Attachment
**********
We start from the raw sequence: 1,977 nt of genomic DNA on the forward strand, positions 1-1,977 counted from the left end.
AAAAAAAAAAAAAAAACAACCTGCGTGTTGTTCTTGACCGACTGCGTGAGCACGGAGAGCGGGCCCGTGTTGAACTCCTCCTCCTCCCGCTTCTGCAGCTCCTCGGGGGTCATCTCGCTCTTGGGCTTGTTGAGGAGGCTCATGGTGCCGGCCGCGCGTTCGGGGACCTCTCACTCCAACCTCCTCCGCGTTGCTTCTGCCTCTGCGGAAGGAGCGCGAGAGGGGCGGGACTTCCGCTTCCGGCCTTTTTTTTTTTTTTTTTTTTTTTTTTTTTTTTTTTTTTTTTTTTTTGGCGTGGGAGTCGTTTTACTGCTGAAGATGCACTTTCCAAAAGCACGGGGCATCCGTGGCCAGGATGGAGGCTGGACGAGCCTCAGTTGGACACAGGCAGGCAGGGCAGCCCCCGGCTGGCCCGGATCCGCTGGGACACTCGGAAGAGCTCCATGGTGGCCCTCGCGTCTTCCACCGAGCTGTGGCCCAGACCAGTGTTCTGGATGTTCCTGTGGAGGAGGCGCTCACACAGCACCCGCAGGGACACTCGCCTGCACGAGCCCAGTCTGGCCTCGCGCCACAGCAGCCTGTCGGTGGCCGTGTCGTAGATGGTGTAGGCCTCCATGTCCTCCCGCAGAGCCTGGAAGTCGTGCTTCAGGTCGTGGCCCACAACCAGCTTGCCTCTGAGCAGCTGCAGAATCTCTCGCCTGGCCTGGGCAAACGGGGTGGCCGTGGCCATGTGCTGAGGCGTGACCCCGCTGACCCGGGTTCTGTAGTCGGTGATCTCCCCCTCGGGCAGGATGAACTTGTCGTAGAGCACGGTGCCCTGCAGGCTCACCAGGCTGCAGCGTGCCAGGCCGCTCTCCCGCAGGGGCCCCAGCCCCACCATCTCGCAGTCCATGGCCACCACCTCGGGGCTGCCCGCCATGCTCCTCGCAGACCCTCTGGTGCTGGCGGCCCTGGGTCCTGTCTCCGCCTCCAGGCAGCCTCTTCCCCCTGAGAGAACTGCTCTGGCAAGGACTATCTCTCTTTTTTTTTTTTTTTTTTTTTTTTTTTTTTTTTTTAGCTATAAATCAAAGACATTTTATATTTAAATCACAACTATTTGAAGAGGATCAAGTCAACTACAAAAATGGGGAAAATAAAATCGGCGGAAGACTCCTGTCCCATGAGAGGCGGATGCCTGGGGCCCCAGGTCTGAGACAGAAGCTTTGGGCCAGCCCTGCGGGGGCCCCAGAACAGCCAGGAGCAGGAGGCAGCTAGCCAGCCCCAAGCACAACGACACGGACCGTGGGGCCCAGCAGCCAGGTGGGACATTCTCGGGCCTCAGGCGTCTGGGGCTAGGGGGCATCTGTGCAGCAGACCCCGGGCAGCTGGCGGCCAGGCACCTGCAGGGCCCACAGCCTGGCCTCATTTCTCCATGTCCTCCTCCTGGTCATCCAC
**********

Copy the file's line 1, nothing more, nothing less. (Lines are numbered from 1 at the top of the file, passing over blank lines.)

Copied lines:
We start from the raw sequence: 1,977 nt of genomic DNA on the forward strand, positions 1-1,977 counted from the left end.